When you develop something new you have great advantages on the market as you have an item which no others can provide. The term "Unique Selling Point" (USP) is very fashionable nowadays in the terms of marketing.
On the making side my interpretation of the abbreviation USP would be "UnSpared Pain", as you have to manufacture every minor detail that is not a technical standard. In the picture you can see some pushers I have manufactured during many hours and rests of the preliminary products.
Even these little tools for the disassembly of the float bed are very labor intensive, including:
- turning of the grip, the trapezoid thread rod and the hexagon nut
- cutting and drilling of the flat stainless steel bar
- welding the nut on the bar and the wrench insert on the thread
- bisecting, glueing and oiling of the grip.
Well, actually I wanted to show you that I spare no pains to build your bed!
Ever wondered how a float bed may look made up? Here is what I was asked in an inquiery from Atlanta: "... I've seen lots of pictures and reviews about it online, but I haven't seen a single image of the bed actually made, complete with bedding. I'm curious to see if it would look just as good with sheets on...do let me know if you have any pictures of the bed made up." So I made up the one in my exhibition room! It is a California Kingsize float made from american maple.
I took me some effort to keep the survey over all the different tube segments I welded together for the production of the first eight stream chairs. But all parts fitted perfectly, thanks to the brave bar benders of Fa. Schuster Co. In the background you can see a first pre-assembled chair. In the foreground you can see first weldseams which you will not recover on a finished chair.
The "Alte Feuerwache" in Mannheim is an old fire station used as interpretive center in Mannheim city since 25 years. The Alte Feuerwache building raised 1912 is one of Mannheims landmarks. On the southern front directed to the river Neckar I installed a float bed banner.
Ever wondered how such a little one-man firm as mine makes it to have such perfect photos on its website?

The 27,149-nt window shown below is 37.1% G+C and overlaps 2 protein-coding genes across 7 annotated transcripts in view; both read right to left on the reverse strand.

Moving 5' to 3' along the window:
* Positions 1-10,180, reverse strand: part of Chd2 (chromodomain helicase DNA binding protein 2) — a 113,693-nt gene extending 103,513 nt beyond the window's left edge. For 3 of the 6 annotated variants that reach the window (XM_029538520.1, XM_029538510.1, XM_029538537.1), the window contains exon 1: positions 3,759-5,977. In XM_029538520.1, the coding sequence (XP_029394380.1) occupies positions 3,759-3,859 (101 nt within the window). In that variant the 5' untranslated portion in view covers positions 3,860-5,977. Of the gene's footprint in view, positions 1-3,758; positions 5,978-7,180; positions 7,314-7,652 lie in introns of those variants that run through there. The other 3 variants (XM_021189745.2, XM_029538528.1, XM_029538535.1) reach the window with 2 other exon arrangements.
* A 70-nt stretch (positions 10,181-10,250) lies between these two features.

Lucky I am to have a brilliant photostudio next door, and my luck is hard to put in words: the award-winning grandmaster of the camera who runs this studio is my brother Stefan Longin! The gorgeous photo on the left (click to enlarge) recently was awarded at the BFF, the German Association of Free-Lance Photographers. To see more such sophisticated shots feel free to visit him on his posh website www.longin.com.
To achieve the stream chairs uniformity I assemble its several parts in a universal positioning device. The concruence of the chairs is provided by a grid, and in abstract terms this grid is the least common constructive denominator of the chairs. In the trestle you can see on the picture all parts that have identical positions in all different stream chairs are positioned. To facilitate my welding I clamp all parts to achieve tight fits and perfect seems.
Rys from Sheltering Sky Design used a float bed for his interior design. Sheltering Sky Design claims its essence to be Authentic Reflection, Innovative Design, Natural Character, Redefined Expectations, and Multi-Dimensional Experience. Currently you can find the same photo on the Sheltering Sky Design website as a part of the project one, the documentation of a striking complete interior design. Thanks for the photo, Rys!
floats packaging concept is not only very useful to transport and store the bed, it helps me to join the rods with the tube corners precisely. The tenons of the rods are turned over-sized and I compress them to fit into the tubes with a nautical glue. The mid rail of the inner frame contains small cutaways to hold the outer frame parts exactly. The rods and tubes are taped during this process to avoid stains from the glue.
Crucial for an invisible weldseam is a perfect congruence. I achieve such a perfect fit by pressing the bars ends into two prisms simultaneously. Here it is amazing how much better the fingers feel an excessing projection as the eyes can see it. Finally when my fingers "say" that the fit is satisfactory I come to welding and - believe it or not - this is the point when say I love to work:
The welding process is an unexpected smooth operation - you may even call it ruminant or meditative. You try to move smooth and continuous and watch the melting metall. Yet the melting of the solid is a continuous process. That means you don't have just the discrete states "fluid" and "solid", but all in between. Like when you drive your bike at a certain point you stop thinking about that - you just watch how you channel the seam by mastering the ductile.
(Page 1 of 1, totaling 18 entries)